On 31 January, the UK will leave the EU. A transitional arrangement will then kick in for the rest of 2020, during which time very little practically will change, but during which time a trade deal which untangles over 40 years of complex relationships must be negotiated and ratified by all 28 parliaments across the existing EU – 29 if you want to separate out the 2 Belgian institutions that must approve it. It is likely that this will not be accomplished in the time set, meaning more negotiations and cliff edges to negotiate.
The question not asked during the election campaign by anyone in the media is what will that trade agreement look like – a question which must be predicated by what trade does the UK envisage doing?
Added to which, the medium term repercussions for the union of the United Kingdom also look terminal.
The imposition of a border down the Irish Sea, despite the protestations of Boris Johnson (apparently ignoring the trivial details of the agreement he himself had signed), together with the election of a majority on nationalist MPs in Northern Ireland for the first time, would indicate that the mood in the province is changing. I suspect the clamour for a border poll and the reunification of Ireland will grow. This is likely to be because of the new conditions on trade between Britain and Northern Ireland while trade between the north and south of the island will remain relatively unfettered.
Meanwhile, in Scotland the SNP’s resurgence and modest growth in support for independence presages a separation of Scotland from the Union. Once again the Scots are governed by a Government they rejected implementing a core policy which they rejected even more strongly. I think a referendum, even one done without the approval of Westminster, is likely in the next few years – and that will show the new desire for independence.
It will be for another time to reflect on the different parties election campaigns. For now it is sufficient to note that the votes in support of a confirmatory referendum exceed the votes in support of leaving the EU. One has to thank the tribal nature and indecisive leadership of the Labour Party as well as the misplaced hubris shown by Lib Dem Campaign HQ, as well as the built in biases of our broken electoral system, for a result which doesn’t seem to reflect the current will of the people. It is that which may make the calls for electoral reform difficult for any subsequent Government to ignore.
The reality is that there is unlikely to be any short term shock to our economy, unlike the shock that many Remainers have felt since Thursday evening. Instead, at a time when countries are coming together (including the 4th, 7th, 8th, 13th and 18th which remain in the EU), for us to unhitch and decide to go it alone is risky. Whether it will succeed, or whether the UK (ultimately England and Wales) will drift down the economic league table, losing inward investment and credit rating, is still to be seen. But I struggle to see how the latter can be avoided, as UK businesses which currently rely on trade face even more uncertainty and overseas investors will lose access to the adjacent market of around 500 million people.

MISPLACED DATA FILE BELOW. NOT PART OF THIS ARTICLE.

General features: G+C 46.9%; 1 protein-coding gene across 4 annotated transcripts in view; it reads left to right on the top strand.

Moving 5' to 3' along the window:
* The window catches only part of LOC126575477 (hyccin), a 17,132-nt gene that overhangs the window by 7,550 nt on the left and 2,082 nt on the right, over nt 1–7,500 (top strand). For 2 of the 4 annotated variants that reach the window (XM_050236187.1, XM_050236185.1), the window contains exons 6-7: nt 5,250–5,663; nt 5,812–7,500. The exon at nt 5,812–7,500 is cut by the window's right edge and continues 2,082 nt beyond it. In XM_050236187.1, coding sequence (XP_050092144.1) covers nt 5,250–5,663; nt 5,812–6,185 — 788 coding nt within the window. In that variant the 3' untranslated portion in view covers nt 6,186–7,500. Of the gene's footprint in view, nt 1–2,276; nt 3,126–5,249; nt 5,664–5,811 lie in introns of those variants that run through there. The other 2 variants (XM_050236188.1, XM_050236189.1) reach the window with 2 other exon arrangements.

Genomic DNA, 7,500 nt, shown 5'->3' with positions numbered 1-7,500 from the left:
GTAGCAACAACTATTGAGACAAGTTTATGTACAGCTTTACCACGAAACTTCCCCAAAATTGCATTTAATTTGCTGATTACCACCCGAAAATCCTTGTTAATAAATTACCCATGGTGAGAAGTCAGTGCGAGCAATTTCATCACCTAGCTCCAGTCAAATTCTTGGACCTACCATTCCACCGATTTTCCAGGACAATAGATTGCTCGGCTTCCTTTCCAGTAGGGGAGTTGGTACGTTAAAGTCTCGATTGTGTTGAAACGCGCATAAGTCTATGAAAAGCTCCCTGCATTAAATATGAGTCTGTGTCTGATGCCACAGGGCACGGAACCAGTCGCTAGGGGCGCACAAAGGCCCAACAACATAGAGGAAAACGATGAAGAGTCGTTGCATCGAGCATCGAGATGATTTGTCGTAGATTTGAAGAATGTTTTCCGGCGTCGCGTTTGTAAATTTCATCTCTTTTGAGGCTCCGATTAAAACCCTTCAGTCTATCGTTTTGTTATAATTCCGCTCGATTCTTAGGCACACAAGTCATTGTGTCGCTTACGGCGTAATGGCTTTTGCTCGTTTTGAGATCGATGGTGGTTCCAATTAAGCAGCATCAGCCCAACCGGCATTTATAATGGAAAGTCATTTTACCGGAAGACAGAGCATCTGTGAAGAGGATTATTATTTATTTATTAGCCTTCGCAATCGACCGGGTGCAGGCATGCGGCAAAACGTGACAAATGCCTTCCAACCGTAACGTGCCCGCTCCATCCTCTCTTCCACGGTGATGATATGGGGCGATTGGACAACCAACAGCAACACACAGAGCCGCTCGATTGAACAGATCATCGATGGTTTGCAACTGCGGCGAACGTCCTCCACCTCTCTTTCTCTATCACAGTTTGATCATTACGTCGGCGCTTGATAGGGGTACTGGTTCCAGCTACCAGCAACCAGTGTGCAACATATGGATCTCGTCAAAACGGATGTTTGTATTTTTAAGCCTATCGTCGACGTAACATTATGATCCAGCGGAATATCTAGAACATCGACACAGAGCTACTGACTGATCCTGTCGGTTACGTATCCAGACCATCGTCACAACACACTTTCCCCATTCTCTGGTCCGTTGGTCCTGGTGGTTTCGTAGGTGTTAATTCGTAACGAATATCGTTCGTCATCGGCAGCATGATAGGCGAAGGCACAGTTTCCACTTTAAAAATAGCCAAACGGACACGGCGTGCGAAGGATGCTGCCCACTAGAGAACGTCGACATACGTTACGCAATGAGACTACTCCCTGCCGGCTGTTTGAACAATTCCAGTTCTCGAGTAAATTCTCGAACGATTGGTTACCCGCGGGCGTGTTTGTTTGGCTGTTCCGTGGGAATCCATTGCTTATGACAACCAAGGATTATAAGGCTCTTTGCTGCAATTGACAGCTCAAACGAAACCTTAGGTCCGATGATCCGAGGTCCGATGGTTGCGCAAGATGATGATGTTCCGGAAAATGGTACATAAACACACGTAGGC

It’s not all about the economy either. As our own country inevitably starts to fracture, the problems we face become ever more global, with international cooperation being ever more important. Outside a powerful political bloc, we will struggle to have our voice heard, and will end up complying with or suffering from decisions made by others. We lose our voice around the table for the comfort that we can, at last, try to make our own rules like King Cnut trying to hold back the waves.
Individuals and families will get through this. As my wife and I said to a young family yesterday, what’s important is the values their daughter will grow up with, so she knows how best to take advantage of the more limited opportunities she will have. People in their 20s and 30s already have the distinction of being the first generation that is likely to be poorer than their parents. As the impact of this decision hits our economy, I wouldn’t be surprised if many of our youth decide to emigrate – rather like Ireland’s youngsters did in the 70s and 80s. What halted Ireland’s decline? Joining the European Economic Community along with the UK in 1973.
A common phrase hurled at me on doorsteps by those during the recent election campaign who wanted to Leave was that I wouldn’t accept the result of any referendum, despite my protestations. Well, here I am accepting, like Lord Heseltine did in Friday, the result of this election. But no one can demand that I like it.